Incubation by Laura DiSilverio


Incubation by Laura DiSilverio
The Incubation Trilogy Book 1

Publisher: diAgio Publishing
Genre: Sci-Fi/Fantasy
Length: Full (348 pages)
Age Recommendation: 14+
Rating: Best Books
Review by: Orchid

Bio-chemistry whiz Everly Jax wants one thing: to know who her parents are. Raised with other repo kids in InKubator 9, she has pinned her hopes on Reunion Day, the annual event where sixteen-year-olds can meet or reunite with their parents. When her Reunion Day goes horribly awry, she and her pregnant friend Halla escape the Kube, accompanied by their friend Wyck who has his own reasons for leaving. In a world where rebuilding the population is critical to national survival, the Pragmatist government licenses all human reproduction, and decides who can–and must–have babies. The trio face feral dog packs, swamp threats, locust swarms, bounty hunters looking for “breeders,” and more dangers as they race to Amerada’s capital to find Halla’s soldier boyfriend before the Prags can repo her baby and force the girls into surrogacy service. An unexpected encounter with Bulrush, an Underground Railroad for women fleeing to Outposts with their unlicensed babies, puts them in greater peril than ever. Everly must decide what she is willing to sacrifice to learn her biological identity–and deal with the unanticipated consequences of her decisions.

Bird flu has decimated the world’s population and there are no longer any birds. Everly Jax is a repo kid raised in InKubator 9 where she becomes a bio-chemistry whiz. Ev, her friend Halla and other friend Wyck escape the Kube dome to run from the Pragmatists Government. They intend to travel to an outpost out of the reach of the government, but as none of them have any experience of life outside the dome, they find obstacles in their way that they had never dreamed of.

I started to read this book because I liked the cover but it soon had me under its spell. It’s an extremely well written book with one main plot, which leads to other problems and dilemmas. The three friends have to travel through swamps and ghost towns. At the same time they have to evade the guards who are chasing them and outlaws who want to sell the two women to the breeding labs.

The story is complex but at the same time easy to follow. It was one of those books I started to read and couldn’t put down. By the end of the book I was wondering if the world could actually end up in this situation if a pandemic took place. Highly recommended!

The Border by Steve Schafer


The Border by Steve Schafer
Publisher: Sourcebooks Fire
Genre: Contemporary, Suspense/Mystery
Length: Full Length (342 Pages)
Age Recommendation: 16+
Rating: 5 Stars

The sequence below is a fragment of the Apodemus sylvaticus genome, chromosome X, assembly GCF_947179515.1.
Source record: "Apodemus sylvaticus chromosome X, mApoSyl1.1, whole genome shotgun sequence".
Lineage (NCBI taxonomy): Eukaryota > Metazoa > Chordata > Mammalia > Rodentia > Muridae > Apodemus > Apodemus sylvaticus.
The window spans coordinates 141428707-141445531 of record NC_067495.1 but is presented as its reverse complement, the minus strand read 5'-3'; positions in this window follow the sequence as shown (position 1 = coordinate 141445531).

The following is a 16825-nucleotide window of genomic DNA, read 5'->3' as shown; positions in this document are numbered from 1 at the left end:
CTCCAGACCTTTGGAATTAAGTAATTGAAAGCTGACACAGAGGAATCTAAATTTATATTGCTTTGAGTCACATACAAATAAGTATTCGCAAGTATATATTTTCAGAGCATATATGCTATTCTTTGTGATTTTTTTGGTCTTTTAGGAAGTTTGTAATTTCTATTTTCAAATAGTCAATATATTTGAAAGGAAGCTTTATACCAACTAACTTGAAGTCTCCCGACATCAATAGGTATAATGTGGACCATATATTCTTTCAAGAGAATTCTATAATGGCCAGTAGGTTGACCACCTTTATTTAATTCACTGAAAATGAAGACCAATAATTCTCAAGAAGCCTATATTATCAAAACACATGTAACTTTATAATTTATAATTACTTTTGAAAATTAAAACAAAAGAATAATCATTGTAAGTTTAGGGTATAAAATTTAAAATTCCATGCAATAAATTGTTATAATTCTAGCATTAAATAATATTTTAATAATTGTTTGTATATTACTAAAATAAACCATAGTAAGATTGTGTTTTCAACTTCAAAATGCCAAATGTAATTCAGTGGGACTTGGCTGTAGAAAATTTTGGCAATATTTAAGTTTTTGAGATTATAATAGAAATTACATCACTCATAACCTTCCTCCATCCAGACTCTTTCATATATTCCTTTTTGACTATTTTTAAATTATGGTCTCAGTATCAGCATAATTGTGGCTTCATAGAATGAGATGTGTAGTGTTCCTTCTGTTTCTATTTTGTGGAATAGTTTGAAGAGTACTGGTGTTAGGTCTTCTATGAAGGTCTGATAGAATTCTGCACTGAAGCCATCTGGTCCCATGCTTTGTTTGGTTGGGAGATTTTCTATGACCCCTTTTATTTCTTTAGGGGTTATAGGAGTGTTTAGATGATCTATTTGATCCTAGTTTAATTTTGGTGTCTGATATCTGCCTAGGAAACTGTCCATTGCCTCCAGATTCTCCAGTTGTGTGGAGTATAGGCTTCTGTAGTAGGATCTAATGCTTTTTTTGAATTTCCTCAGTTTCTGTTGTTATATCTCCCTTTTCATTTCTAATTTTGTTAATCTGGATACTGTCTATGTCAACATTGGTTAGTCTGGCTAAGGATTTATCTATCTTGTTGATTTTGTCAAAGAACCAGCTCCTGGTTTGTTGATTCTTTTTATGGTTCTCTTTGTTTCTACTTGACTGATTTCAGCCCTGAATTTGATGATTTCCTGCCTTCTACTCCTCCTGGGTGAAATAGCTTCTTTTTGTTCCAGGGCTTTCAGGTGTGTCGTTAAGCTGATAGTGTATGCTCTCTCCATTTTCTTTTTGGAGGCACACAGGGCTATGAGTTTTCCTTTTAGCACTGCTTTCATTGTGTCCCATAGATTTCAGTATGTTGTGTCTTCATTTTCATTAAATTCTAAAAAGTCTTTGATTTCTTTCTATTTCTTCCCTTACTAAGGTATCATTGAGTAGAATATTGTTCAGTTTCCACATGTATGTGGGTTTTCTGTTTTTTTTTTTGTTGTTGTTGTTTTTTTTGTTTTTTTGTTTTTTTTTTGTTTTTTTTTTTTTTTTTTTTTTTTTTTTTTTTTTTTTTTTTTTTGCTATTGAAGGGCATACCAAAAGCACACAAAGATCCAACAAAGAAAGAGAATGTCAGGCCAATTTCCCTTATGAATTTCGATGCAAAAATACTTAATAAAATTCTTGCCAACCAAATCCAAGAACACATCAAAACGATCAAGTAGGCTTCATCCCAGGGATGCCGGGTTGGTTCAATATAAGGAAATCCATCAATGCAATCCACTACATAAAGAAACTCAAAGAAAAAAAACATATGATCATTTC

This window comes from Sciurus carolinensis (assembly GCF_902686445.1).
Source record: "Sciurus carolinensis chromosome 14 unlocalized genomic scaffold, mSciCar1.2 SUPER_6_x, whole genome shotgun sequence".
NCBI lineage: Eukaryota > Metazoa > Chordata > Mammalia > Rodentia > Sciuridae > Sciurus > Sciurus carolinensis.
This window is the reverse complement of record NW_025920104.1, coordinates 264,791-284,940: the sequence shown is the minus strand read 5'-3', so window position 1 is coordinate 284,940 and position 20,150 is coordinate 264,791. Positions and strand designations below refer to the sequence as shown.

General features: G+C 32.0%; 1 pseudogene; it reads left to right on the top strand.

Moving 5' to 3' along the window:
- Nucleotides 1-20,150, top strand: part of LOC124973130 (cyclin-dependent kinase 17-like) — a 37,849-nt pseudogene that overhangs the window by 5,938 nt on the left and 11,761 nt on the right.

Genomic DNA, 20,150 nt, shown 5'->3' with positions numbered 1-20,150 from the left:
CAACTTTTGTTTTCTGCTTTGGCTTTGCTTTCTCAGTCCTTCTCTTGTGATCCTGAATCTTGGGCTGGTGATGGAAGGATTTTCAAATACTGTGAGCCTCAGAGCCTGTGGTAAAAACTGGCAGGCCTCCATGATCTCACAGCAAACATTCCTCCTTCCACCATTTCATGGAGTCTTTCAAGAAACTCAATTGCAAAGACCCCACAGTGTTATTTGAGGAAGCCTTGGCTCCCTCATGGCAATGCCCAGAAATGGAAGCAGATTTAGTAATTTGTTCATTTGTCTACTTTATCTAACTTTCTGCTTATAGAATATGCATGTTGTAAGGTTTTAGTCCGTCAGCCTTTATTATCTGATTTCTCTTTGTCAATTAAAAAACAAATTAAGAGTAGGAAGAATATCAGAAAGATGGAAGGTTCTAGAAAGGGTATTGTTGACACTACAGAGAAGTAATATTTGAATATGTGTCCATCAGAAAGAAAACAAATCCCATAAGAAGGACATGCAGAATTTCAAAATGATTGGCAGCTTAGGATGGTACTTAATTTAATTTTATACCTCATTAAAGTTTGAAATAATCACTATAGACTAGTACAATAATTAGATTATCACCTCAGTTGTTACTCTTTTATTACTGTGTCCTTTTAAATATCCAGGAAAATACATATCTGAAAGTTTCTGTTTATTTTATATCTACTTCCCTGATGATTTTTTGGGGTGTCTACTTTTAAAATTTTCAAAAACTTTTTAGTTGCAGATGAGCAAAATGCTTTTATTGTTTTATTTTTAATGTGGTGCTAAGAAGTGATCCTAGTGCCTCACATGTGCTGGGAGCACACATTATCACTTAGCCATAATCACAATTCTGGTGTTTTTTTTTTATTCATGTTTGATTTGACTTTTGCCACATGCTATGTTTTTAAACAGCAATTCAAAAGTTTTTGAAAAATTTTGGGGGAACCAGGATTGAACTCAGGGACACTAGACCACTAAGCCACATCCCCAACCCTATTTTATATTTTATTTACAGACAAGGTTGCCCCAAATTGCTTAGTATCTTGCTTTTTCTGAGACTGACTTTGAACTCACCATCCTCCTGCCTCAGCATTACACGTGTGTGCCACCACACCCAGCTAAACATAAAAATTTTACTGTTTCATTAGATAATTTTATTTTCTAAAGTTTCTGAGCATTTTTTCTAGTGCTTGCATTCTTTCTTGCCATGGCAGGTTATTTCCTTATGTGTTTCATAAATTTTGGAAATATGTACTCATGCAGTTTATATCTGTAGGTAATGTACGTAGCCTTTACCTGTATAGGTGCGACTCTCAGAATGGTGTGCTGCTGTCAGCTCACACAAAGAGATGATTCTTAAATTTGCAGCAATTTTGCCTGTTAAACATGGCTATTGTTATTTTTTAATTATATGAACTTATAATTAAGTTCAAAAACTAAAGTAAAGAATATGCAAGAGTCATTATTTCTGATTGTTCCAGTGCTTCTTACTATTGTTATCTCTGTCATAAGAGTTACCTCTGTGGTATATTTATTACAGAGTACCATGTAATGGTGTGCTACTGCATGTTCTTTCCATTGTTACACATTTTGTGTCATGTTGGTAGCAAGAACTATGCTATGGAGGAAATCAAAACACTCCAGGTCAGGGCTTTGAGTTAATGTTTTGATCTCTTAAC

Review by: Stargazer

One moment changed their lives forever.

A band plays, glasses clink, and four teens sneak into the Mexican desert, the hum of celebration receding behind them.

Crack. Crack. Crack.

Not fireworks―gunshots. The music stops. And Pato, Arbo, Marcos, and Gladys are powerless as the lives they once knew are taken from them.

Then they are seen by the gunmen. They run. Except they have nowhere to go. The narcos responsible for their families’ murders have put out a reward for the teens’ capture. Staying in Mexico is certain death, but attempting to cross the border through an unforgiving desert may be as deadly as the secrets they are trying to escape…

Do any of us truly value the life and opportunities that we have? Even by reading this review you have so many more opportunities than others in the world.

The Border is a first person account of the ruthless killing, drug trafficking and greed that proliferates portions of Mexico near the United States border. The four teens lose everything they have ever known when they are caught in the crossfire of a drug war near the border. After they are pursued and a bounty is listed for their capture or deaths, they are forced to cross the border into U.S. territory.

What comes next is heart rendering; the close connections that the friends forge, the shift from living life to simply surviving shows a different side of human nature and a dark reality that we often try not to dwell on. This story brings that reality into perspective and forces the reader to see and understand the pain that each of the characters experience.

Faced with setback after setback, the teens forge ahead with dreams of what life in the U.S. will be like. The author does an amazing job at character development through the entire story. Not a single character remained unchanged, in fact, the author highlights how the characters reflect on their own psychological changes after choices are made that impact the survivability of the entire group.

Just when it seems like everything will be okay, more adversities stand in the way; then when it seems like all hope is lost, there is still the beauty of the human spirit to overcome those adversities. This story brings to life the current political turmoil and debate of immigration but places it in a very different light then what many of us are accustomed to seeing.

Make sure that you do not miss The Border if you want to understand what truly drives the human spirit to push on when all is lost!

The Dreaming Spires by William Kingshart


The Dreaming Spires by William Kingshart
Publisher: Finch Books
Genre: Action/Adventure, Contemporary, Historical, Sci-Fi/Fantasy, Suspense/Mystery